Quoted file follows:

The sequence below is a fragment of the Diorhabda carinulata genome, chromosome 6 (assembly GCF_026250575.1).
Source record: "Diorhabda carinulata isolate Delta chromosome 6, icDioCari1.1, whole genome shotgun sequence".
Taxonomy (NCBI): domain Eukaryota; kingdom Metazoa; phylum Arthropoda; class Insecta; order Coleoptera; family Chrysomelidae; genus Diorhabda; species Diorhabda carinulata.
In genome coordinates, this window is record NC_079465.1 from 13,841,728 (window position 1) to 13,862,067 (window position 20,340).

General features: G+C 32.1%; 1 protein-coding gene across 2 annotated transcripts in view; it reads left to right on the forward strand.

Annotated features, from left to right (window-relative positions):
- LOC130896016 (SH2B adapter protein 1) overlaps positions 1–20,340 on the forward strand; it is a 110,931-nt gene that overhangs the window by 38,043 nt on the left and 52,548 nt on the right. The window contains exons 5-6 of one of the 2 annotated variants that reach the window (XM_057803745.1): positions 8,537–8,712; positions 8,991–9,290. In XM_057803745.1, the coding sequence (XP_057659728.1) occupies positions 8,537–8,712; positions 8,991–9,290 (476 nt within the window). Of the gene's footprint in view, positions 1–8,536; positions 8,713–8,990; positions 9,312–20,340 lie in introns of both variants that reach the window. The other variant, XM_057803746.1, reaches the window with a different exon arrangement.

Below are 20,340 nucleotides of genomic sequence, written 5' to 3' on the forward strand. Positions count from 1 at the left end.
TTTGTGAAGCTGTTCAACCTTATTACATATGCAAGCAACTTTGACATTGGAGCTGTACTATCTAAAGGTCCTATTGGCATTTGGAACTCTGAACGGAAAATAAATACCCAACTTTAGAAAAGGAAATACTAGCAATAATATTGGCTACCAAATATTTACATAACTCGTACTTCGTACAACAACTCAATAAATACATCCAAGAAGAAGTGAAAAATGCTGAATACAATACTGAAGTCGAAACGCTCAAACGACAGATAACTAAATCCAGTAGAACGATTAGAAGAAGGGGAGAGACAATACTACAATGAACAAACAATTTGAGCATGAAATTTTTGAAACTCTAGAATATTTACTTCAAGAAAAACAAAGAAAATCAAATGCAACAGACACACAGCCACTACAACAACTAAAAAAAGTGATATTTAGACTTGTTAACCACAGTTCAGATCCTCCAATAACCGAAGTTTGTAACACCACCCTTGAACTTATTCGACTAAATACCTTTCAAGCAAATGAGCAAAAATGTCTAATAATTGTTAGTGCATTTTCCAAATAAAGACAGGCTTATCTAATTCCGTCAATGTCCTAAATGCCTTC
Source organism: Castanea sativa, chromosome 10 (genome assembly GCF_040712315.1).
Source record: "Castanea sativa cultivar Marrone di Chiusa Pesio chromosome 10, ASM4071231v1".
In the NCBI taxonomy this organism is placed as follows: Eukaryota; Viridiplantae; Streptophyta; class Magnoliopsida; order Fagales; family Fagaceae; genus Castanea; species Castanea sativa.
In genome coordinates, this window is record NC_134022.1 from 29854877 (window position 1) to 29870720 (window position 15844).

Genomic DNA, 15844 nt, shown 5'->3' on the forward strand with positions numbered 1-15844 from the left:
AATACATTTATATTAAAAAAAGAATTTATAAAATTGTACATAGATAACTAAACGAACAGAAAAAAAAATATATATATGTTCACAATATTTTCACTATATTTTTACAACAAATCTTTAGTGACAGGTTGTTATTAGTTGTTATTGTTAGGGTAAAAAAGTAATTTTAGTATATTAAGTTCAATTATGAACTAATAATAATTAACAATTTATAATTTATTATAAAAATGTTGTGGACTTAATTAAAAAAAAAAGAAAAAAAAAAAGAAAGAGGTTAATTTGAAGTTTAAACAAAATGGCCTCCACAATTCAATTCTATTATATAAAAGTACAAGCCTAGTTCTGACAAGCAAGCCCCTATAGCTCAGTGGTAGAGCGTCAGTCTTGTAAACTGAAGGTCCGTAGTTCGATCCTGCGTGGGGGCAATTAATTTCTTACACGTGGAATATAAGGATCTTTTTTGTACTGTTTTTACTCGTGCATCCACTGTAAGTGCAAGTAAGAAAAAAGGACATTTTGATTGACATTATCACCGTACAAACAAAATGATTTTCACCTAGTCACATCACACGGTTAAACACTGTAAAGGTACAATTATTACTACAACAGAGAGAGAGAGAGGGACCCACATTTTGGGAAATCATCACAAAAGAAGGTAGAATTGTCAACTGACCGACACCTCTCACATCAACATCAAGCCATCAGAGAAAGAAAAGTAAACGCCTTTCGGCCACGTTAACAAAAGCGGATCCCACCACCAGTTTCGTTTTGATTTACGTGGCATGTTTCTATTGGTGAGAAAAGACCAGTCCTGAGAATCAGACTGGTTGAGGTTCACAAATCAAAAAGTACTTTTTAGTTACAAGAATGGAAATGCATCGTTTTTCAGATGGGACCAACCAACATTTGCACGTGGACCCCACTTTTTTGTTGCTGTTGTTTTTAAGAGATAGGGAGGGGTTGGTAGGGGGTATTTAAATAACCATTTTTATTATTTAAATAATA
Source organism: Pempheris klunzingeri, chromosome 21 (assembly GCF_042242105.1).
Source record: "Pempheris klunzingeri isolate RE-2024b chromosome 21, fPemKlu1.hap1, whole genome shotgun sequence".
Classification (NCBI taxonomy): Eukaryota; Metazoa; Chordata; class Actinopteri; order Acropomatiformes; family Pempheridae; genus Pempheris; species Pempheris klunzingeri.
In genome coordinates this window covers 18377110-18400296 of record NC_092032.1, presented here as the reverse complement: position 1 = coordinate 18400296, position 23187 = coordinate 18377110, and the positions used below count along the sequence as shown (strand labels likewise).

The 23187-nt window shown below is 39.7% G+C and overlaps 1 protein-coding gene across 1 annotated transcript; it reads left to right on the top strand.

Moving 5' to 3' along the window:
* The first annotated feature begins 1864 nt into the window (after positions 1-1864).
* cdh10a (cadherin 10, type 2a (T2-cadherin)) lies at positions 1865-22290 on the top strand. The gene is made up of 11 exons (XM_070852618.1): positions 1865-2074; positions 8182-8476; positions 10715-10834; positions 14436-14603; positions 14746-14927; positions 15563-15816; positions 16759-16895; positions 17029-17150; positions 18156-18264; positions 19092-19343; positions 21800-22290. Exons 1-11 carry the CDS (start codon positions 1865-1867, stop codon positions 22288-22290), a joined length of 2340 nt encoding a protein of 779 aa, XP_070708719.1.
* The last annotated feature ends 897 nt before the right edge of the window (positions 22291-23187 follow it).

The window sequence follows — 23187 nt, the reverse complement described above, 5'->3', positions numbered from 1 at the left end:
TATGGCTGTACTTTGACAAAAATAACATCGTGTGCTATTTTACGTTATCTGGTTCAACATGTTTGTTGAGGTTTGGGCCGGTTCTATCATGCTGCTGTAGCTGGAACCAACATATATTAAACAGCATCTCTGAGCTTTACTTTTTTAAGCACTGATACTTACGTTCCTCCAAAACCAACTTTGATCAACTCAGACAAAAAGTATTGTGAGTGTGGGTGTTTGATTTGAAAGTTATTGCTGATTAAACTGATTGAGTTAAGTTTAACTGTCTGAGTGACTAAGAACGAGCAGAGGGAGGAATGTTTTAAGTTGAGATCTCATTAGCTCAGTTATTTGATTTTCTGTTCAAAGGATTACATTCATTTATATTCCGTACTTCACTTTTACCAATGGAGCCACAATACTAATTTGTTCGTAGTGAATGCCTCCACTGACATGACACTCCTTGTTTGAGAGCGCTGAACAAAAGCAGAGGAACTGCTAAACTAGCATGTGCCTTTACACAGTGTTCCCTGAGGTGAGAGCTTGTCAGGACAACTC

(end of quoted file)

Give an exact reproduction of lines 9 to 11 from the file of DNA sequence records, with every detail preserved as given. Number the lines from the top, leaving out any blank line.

TTTGTGAAGCTGTTCAACCTTATTACATATGCAAGCAACTTTGACATTGGAGCTGTACTATCTAAAGGTCCTATTGGCATTTGGAACTCTGAACGGAAAATAAATACCCAACTTTAGAAAAGGAAATACTAGCAATAATATTGGCTACCAAATATTTACATAACTCGTACTTCGTACAACAACTCAATAAATACATCCAAGAAGAAGTGAAAAATGCTGAATACAATACTGAAGTCGAAACGCTCAAACGACAGATAACTAAATCCAGTAGAACGATTAGAAGAAGGGGAGAGACAATACTACAATGAACAAACAATTTGAGCATGAAATTTTTGAAACTCTAGAATATTTACTTCAAGAAAAACAAAGAAAATCAAATGCAACAGACACACAGCCACTACAACAACTAAAAAAAGTGATATTTAGACTTGTTAACCACAGTTCAGATCCTCCAATAACCGAAGTTTGTAACACCACCCTTGAACTTATTCGACTAAATACCTTTCAAGCAAATGAGCAAAAATGTCTAATAATTGTTAGTGCATTTTCCAAATAAAGACAGGCTTATCTAATTCCGTCAATGTCCTAAATGCCTTC
Source organism: Castanea sativa, chromosome 10 (genome assembly GCF_040712315.1).
Source record: "Castanea sativa cultivar Marrone di Chiusa Pesio chromosome 10, ASM4071231v1".